A new report on Colorado education shows that administration is soaking up a disproportionate amount of new funding, while the proportion spent on instruction has actually decreased over the last decade. This is simply an unacceptable situation.

Over the last 14 years, Colorado’s funding per student has increased by 47% while the average teacher salary has only risen by 27%, according to reporting by ColoradoPolitics.com. This is based on the annual Dollars and Data Report from the Common Sense Institute.

The share of funding being spent on instruction, including teacher salaries, decreased statewide from 45.4% in 2011 to 39.1% in 2021. Administration and operations, at the same time, are taking up a greater share of the pie.

Since 2000, the number of school administrators in Colorado increased by 132% and the number of principals increased by 73%, while the number of teachers increased by only 36%. The number of public school students only increased by 25%, according to the report.

Colorado already has an average teacher salary among the lowest in the country, but there is no way we will catch up if spending more on education doesn’t result in more being spent on instruction.

How could the state let this situation get so bad and how can we correct this very worrying trend? They could start by looking at District 51.

A few years ago the District 51 School Board fired its superintendent at the time, Ken Haptonstall. Haptonstall had proposed a plan to reorganize the district’s administrative staff. A Daily Sentinel review of the administration reorganization published in July of 2018 found that the shakeup would cost $1.2 million more in administrative salaries for the 2018-19 school year than in 2017-18, add top-level positions and, on average, give higher raises to administrators than teachers. Haptonstall, hired in 2017, had promised a reorganization plan that would lower costs and reduce administrative staff.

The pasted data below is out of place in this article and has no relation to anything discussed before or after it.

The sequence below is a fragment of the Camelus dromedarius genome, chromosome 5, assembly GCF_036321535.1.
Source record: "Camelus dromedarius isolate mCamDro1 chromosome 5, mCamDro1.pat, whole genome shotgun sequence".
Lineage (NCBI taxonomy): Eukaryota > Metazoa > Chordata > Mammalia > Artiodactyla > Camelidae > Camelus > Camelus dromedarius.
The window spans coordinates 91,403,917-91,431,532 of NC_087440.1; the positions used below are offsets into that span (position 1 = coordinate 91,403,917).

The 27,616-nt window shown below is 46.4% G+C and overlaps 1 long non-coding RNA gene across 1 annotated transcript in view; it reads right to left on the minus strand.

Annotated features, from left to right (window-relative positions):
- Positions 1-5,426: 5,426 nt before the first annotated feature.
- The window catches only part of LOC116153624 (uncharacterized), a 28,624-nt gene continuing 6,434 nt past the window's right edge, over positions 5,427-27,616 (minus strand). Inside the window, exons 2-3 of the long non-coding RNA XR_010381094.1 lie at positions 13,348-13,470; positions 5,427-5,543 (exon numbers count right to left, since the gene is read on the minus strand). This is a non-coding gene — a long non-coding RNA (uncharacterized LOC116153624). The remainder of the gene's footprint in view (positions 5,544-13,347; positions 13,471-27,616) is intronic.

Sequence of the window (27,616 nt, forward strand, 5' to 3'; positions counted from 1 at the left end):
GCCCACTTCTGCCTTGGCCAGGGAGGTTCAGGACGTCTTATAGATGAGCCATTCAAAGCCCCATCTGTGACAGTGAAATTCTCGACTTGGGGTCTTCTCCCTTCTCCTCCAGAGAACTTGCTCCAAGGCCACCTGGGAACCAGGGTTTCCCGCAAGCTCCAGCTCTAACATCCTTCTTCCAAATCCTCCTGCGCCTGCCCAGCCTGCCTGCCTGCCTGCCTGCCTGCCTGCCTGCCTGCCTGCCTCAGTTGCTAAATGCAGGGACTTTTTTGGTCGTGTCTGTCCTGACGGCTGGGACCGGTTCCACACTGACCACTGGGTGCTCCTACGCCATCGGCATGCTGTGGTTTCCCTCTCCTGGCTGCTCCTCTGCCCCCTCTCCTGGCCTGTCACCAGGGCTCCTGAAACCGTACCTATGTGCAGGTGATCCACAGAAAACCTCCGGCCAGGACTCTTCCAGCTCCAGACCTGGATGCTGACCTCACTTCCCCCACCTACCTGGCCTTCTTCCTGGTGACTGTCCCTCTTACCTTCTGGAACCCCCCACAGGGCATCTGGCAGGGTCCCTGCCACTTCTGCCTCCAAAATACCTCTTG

Since then the district hired Diana Sirko, who retired last spring, to serve as superintendent and the situation was rectified.

Before firing Haptonstall, the district did its own review of his plan and found that Haptonstall had mismanaged the shake-up.

Obviously, local journalism can help in situations like the one the state is in and newsrooms around the state should be digging into the budgets of their local districts to see how budget increases have been allocated. We’re proud to serve in that watchdog role here and know it makes a difference.

School Boards, likewise, should do a long-term analysis of their budgets on their own to see if spending on instruction has been shortchanged over time. They should also take a hard look at the size of their administration and whether they can be more efficient to help boost teacher pay.

We doubt we have gotten to this place as a state, with underpaid teachers and bloated administration, intentionally. However, small decisions over time can have a big impact and lead us in a direction no one intended.

We think District 51 has been a leader on this issue, but we all have to remain vigilant and can always do better. As a state, we clearly need to change course and we can start by taking a hard look at where we have prioritized school funding and redirect that back to the classroom.

Grand Junction Daily Sentinel Editorial Board

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